Many chemical makers nowadays are all too familiar with the acronym DRIP, which stands for data rich, information poor (Figure 1). The data collection capabilities provided by process instrumentation coupled with improved methods of networking and storage have created an environment where companies accumulate vast amounts of time-series data from labs, suppliers and other sources. These data are stored in process historians, distributed in data silos, or lie “stranded” in comma separated values (CSVs) or the hardware system that created them. Together, they contain potential insights into the operation of virtually every major item of equipment and every important process in a typical chemical plant.
The challenge for many chemical makers has been converting data into information and insight for use by plant personnel to optimize operations.
Traditionally, gaining insight from production data has involved manual effort using a spreadsheet-based approach, where engineers and managers rely on their eyes, technical expertise and high-level spreadsheet programming skills to identify meaningful trends in data. However, the inability of spreadsheets to provide plant personnel with insight in a timely manner has prompted an increased number of facilities to turn to advanced analytics software that offers enhanced capabilities.
Unfortunately, full utilization of many of the “big data” solutions available today requires extensive programming expertise and knowledge of data science, to say nothing of information technology (IT) and other department costs to implement and manage. Further, the use of IT resources ultimately lengthens the time necessary to extract insight and hinders optimization efforts. Consequently, the demand for more-user-friendly applications to empower personnel without the need for them to possess advanced programming skills has grown immensely.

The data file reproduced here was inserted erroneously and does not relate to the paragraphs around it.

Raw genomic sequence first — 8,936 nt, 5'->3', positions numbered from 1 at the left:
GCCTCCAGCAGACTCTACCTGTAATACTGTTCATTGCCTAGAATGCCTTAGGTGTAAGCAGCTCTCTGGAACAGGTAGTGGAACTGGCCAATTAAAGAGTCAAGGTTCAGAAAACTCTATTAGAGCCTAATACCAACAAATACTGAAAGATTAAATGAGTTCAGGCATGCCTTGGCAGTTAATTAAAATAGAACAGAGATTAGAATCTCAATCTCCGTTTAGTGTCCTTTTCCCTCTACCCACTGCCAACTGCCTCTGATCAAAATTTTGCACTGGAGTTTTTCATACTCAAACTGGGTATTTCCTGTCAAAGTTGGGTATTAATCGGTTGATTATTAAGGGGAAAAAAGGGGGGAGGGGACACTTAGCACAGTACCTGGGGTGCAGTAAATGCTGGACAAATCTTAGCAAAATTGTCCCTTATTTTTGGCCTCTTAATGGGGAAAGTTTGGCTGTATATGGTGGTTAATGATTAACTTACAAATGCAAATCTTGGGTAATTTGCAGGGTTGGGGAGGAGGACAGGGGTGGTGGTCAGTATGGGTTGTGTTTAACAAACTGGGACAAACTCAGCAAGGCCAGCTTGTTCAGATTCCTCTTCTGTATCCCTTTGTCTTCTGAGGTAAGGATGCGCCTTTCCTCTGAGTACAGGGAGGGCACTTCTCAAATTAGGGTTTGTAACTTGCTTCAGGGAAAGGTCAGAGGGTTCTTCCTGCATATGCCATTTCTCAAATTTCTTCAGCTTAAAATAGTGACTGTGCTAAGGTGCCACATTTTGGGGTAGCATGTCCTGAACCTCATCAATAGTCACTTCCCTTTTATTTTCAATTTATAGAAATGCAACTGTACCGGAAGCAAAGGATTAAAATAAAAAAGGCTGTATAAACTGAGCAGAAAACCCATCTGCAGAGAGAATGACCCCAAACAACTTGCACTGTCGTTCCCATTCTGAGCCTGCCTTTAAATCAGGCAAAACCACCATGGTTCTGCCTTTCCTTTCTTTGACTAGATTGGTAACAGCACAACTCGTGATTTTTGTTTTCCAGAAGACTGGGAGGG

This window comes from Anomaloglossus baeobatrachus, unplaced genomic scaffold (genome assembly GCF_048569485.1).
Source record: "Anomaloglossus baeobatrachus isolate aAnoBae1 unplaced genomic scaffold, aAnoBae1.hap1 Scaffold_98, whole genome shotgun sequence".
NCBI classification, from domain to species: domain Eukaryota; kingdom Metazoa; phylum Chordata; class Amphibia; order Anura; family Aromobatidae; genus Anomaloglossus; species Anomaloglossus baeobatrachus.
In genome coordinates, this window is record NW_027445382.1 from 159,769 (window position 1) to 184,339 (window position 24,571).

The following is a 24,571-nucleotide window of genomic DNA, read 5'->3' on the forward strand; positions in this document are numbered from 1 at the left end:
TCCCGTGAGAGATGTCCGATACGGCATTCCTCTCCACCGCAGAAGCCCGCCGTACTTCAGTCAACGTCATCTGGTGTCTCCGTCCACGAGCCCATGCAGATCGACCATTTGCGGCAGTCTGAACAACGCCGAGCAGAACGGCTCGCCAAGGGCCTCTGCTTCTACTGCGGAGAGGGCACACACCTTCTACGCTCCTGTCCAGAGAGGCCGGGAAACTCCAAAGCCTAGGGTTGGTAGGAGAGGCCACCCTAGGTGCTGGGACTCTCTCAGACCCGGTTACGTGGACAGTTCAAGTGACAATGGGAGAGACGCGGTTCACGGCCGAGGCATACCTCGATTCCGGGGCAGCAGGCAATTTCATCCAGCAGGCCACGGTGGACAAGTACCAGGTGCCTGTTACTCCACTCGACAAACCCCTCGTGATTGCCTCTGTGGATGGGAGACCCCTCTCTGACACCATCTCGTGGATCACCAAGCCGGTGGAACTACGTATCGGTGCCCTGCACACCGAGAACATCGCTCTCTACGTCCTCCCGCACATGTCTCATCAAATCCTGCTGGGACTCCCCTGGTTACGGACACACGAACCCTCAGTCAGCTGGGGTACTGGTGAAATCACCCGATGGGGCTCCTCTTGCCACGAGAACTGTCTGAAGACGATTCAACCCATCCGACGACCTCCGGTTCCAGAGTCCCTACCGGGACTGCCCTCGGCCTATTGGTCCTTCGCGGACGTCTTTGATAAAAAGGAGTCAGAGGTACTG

In this article, we’ll discuss specific examples where an advanced analytics offering has helped chemical processors accelerate their decision-making by quickly and simply converting operational data into insights that improve production outcomes.
Improved Cycle Time
Cycle times in batch processes define product throughput. As a result, being able to detect deviation in cycle times of assets, identify changes in process variables from batch to batch, and quickly address root causes can play a key role in profitability by reducing cycle times and increasing throughput. However, doing so can be difficult due to low signal-to-noise ratios within production cycles.
Take, for example, steam consumption in a reactor. The time required to heat up a reactor depends upon the steam delivery system. In many cases, a single steam system handles multiple reactors and can become less efficient over time due to scale build-up and other factors. Operators don’t always know how much steam a reactor is using; therefore additional time to heat up can look normal and thus go unnoticed.
Analysis of batches over time can provide insight that leads to optimization. This requires comparing specific time intervals at various dates to isolate data to enable identifying and addressing underlying causes.
At one facility, heat-up of a particular phase of a reaction from 25°C to 45°C was taking longer than normal. To analyze the data and identify why this was occurring, isolating the steam addition phase was necessary. This began by opening a steam valve, after a certain amount of batch time had progressed and with the reactor around 30% of capacity, at a starting temperature of about 25°C.
The capsules feature in Seeq advanced analytics software (Figure 2) enabled quick and easy retrieval of reactor data during the heat-up from 25°C to 45°C. Control personnel could measure the time the reactor took to heat up while simultaneously looking at steam consumption.
Analysis showed that from one batch to another, the heat-up time doubled from 15 to 30 minutes but steam consumption didn’t change. This ruled out scale build-up as the cause of the problem. Further investigation revealed a failing control valve as the root cause. After the valve was replaced, heat-up time returned to its normal duration of 15 minutes.
Because steam consumption didn’t change from batch to batch, replacing the valve didn’t result in energy savings. However, shortening the time required for reactor heat-up boosted throughput.